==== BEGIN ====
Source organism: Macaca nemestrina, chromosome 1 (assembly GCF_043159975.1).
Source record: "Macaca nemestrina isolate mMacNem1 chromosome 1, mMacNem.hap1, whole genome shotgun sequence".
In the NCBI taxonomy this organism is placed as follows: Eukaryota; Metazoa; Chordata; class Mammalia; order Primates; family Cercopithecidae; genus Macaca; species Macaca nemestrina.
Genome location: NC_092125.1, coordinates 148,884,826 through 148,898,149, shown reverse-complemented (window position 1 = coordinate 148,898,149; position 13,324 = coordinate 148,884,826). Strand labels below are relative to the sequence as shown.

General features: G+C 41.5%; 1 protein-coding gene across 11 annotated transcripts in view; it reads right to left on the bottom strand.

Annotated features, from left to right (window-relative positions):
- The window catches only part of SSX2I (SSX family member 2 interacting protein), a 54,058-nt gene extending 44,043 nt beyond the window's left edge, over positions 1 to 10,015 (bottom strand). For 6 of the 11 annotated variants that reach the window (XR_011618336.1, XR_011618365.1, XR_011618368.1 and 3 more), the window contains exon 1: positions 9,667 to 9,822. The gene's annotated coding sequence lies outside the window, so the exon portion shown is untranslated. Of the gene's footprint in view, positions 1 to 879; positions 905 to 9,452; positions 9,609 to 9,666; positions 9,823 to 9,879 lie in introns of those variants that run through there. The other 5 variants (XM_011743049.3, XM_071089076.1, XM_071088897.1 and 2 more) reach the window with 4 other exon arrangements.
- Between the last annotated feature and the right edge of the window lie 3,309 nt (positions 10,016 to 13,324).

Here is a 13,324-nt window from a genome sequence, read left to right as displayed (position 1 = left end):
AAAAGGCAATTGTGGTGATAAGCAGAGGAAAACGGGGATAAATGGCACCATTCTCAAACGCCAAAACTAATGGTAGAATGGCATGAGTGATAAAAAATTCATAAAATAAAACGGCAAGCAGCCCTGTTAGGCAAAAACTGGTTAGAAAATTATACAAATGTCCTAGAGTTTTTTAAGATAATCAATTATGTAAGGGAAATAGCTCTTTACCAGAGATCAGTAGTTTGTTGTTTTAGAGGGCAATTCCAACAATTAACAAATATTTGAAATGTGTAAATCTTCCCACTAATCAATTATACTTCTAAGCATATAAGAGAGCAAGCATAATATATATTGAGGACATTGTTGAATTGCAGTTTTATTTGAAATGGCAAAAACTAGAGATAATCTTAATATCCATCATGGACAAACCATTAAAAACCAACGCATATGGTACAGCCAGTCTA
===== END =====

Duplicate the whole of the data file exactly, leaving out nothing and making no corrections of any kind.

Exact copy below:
Source organism: Macaca nemestrina, chromosome 1 (assembly GCF_043159975.1).
Source record: "Macaca nemestrina isolate mMacNem1 chromosome 1, mMacNem.hap1, whole genome shotgun sequence".
In the NCBI taxonomy this organism is placed as follows: Eukaryota; Metazoa; Chordata; class Mammalia; order Primates; family Cercopithecidae; genus Macaca; species Macaca nemestrina.
Genome location: NC_092125.1, coordinates 148,884,826 through 148,898,149, shown reverse-complemented (window position 1 = coordinate 148,898,149; position 13,324 = coordinate 148,884,826). Strand labels below are relative to the sequence as shown.

General features: G+C 41.5%; 1 protein-coding gene across 11 annotated transcripts in view; it reads right to left on the bottom strand.

Annotated features, from left to right (window-relative positions):
- The window catches only part of SSX2I (SSX family member 2 interacting protein), a 54,058-nt gene extending 44,043 nt beyond the window's left edge, over positions 1 to 10,015 (bottom strand). For 6 of the 11 annotated variants that reach the window (XR_011618336.1, XR_011618365.1, XR_011618368.1 and 3 more), the window contains exon 1: positions 9,667 to 9,822. The gene's annotated coding sequence lies outside the window, so the exon portion shown is untranslated. Of the gene's footprint in view, positions 1 to 879; positions 905 to 9,452; positions 9,609 to 9,666; positions 9,823 to 9,879 lie in introns of those variants that run through there. The other 5 variants (XM_011743049.3, XM_071089076.1, XM_071088897.1 and 2 more) reach the window with 4 other exon arrangements.
- Between the last annotated feature and the right edge of the window lie 3,309 nt (positions 10,016 to 13,324).

Here is a 13,324-nt window from a genome sequence, read left to right as displayed (position 1 = left end):
AAAAGGCAATTGTGGTGATAAGCAGAGGAAAACGGGGATAAATGGCACCATTCTCAAACGCCAAAACTAATGGTAGAATGGCATGAGTGATAAAAAATTCATAAAATAAAACGGCAAGCAGCCCTGTTAGGCAAAAACTGGTTAGAAAATTATACAAATGTCCTAGAGTTTTTTAAGATAATCAATTATGTAAGGGAAATAGCTCTTTACCAGAGATCAGTAGTTTGTTGTTTTAGAGGGCAATTCCAACAATTAACAAATATTTGAAATGTGTAAATCTTCCCACTAATCAATTATACTTCTAAGCATATAAGAGAGCAAGCATAATATATATTGAGGACATTGTTGAATTGCAGTTTTATTTGAAATGGCAAAAACTAGAGATAATCTTAATATCCATCATGGACAAACCATTAAAAACCAACGCATATGGTACAGCCAGTCTA